Before her players do anything else on the diamond, Pat Smith insists they have proper posture.
“Posture is what I insist on,” said Smith, a longtime softball and baseball coach who now leads the junior varsity baseball team at Portsmouth (Va.) Woodrow Wilson High. “No matter (what part of the game), your posture is what’s going to get your core strength engaged.
“Posture to me is very, very basic to anything you do in the game. We work on that first.”
Proper posture is needed in every aspect of the game — hitting, pitching, running and defense — and through muscle memory it can become an advantage for softball and baseball players. Smith’s team won’t move on to a new part of practice until her instructions on posture are met.
Smith, now in her third year coaching the Presidents’ JV team, started the Churchland Girls Softball program in the Portsmouth, Virginia, area in 1972 and started coaching baseball more than 20 years ago when her son started playing. Her 40-plus years on the diamond — umpiring and coaching softball and coaching baseball — have helped her see how the body’s movement and positioning can impact performance.
Here are her tenets of good posture:
The Proper Posture
In general, the shoulders should be back and the head up. “The head is so important because if the head moves, the shoulders move, the hands move and then the hips will move,” Smith said. “Posture starts with shoulders back and head up.”
This position also engages the muscles of the back, using the body’s core strength.
Hitters should place their chin on top of shoulder so both eyes are looking at the ball. The back elbow is above the armpit and the wrists are straight. Tilting the wrist in either direction moves the bat behind the head or out away from the body. It also moves the position of the hands, thus reducing the strength of the bat.
Smith’s players must have each part of this posture in place before they can swing on the Hit-A-Way.
“At first they find it uncomfortable, but once they start having success and they begin to see and feel that the drive is much stronger, they’re more apt to accept it,” Smith said.
Proper posture helps engage the core muscles. Smith teaches her pitchers to suck in their stomach at the start of the windup. This increases core strength and improves velocity, which comes from the legs and stomach.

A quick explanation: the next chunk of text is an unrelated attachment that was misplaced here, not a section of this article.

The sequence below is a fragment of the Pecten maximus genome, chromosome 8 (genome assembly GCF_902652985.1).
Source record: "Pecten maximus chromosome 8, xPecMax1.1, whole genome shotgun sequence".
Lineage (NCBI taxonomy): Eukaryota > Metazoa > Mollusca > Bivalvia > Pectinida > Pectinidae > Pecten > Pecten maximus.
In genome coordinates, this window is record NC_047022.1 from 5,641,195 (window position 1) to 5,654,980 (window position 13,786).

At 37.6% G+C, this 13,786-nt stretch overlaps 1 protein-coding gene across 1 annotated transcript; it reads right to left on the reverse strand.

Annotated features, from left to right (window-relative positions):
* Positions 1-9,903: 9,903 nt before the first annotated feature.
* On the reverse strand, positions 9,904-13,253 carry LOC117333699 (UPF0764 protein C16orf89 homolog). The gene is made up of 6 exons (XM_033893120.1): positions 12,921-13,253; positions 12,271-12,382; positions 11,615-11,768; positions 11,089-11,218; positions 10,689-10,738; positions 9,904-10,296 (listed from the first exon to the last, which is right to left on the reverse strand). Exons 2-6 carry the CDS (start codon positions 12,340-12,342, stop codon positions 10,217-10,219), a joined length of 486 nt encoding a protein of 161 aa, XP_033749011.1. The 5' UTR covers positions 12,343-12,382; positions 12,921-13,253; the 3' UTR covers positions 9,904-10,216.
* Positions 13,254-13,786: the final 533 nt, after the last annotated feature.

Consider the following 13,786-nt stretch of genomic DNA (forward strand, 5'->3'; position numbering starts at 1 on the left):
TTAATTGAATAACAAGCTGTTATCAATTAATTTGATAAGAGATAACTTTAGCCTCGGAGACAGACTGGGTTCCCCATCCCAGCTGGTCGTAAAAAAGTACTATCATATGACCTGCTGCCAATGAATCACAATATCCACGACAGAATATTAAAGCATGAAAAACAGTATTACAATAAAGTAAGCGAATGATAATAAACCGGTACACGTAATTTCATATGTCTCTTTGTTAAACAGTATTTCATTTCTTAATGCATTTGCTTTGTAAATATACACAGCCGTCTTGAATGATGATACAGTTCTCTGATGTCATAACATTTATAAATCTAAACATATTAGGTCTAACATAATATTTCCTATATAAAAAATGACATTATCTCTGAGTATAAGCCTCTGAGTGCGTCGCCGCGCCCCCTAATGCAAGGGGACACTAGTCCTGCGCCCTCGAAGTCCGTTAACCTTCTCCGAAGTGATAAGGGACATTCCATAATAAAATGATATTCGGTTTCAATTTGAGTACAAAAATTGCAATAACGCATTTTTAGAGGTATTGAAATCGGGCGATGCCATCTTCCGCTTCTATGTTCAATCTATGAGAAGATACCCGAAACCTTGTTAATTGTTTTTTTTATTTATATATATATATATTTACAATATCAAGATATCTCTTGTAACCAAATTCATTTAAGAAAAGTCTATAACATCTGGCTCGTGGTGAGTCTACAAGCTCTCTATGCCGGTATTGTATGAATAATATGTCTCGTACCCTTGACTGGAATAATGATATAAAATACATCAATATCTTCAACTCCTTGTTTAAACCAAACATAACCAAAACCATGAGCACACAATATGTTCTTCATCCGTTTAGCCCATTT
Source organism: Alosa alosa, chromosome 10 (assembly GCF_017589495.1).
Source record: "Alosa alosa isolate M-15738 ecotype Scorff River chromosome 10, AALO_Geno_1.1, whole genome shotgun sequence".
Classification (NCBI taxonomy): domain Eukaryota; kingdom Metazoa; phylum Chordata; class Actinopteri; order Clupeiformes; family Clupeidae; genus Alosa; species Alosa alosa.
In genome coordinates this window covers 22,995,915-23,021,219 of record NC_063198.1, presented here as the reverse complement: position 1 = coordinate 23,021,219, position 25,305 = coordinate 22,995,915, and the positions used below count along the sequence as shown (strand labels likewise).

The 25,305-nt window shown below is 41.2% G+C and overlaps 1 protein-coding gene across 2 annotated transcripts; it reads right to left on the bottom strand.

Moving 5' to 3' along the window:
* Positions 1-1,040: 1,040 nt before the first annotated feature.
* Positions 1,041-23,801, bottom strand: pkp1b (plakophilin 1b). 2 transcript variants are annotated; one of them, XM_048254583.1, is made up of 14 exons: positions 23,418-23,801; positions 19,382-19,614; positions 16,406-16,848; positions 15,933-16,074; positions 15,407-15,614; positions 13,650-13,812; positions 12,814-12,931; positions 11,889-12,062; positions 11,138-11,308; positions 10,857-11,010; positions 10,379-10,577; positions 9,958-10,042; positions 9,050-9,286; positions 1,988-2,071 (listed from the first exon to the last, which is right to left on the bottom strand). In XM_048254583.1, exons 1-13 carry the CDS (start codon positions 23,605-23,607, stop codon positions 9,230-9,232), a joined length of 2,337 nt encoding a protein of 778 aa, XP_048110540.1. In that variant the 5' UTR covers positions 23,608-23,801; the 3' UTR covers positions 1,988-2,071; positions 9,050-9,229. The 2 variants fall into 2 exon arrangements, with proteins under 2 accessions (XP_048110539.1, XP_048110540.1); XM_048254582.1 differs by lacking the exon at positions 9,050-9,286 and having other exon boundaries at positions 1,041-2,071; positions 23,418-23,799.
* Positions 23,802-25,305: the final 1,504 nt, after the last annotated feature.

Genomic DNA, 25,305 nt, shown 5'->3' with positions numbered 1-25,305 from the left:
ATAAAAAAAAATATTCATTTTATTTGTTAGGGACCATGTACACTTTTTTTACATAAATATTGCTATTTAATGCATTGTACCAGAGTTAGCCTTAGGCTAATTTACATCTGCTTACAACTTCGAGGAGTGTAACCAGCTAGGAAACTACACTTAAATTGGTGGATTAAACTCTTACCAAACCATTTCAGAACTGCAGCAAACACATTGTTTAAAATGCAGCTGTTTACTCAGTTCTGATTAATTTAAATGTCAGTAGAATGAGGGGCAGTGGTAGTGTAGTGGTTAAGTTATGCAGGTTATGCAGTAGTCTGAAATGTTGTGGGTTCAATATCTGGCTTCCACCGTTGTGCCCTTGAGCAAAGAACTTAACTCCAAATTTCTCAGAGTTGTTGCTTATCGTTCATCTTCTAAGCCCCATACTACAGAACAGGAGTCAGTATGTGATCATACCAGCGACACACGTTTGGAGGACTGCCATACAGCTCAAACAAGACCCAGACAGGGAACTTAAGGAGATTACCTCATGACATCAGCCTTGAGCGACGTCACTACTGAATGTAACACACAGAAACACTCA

The same proper posture helps fielders track ground balls and be in a good position.
Smith practices this by putting baseballs in front of the infield positions. They first charge the balls using the proper posture. The drill then moves on to hitting to the infielders, allowing them to practice the posture in action.
Smith teaches her outfielders to “take their head with their hand” when catching fly balls. The movement is twofold:
1) To watch the ball all the way into the glove
2) If the head is down, the muscles in the head, neck and shoulder will limit the reach of the arm
In addition to the proper posture, Smith teaches a stride where the heel comes up closer to the buttocks. “This gives them more kick out of it,” Smith said.
All of this work on proper posture builds muscle memory, which increases reactive speed on the diamond. Smith preaches another step — trusting your eyes — to help improve those instincts.
“The muscle memory is the reactive instinct,” she said. “You just have to trust your eyes and allow your eyes to engage your muscle memory. It will also improve your timing.
“If you think, you’ve now second guessed yourself and you’ve caused a delay in your timing. The player who reacts when their body is in rhythm, there’s no thought process. The player that has to think about the angle (or movement) before they react has lost that advantage of the instinctive reactive time.”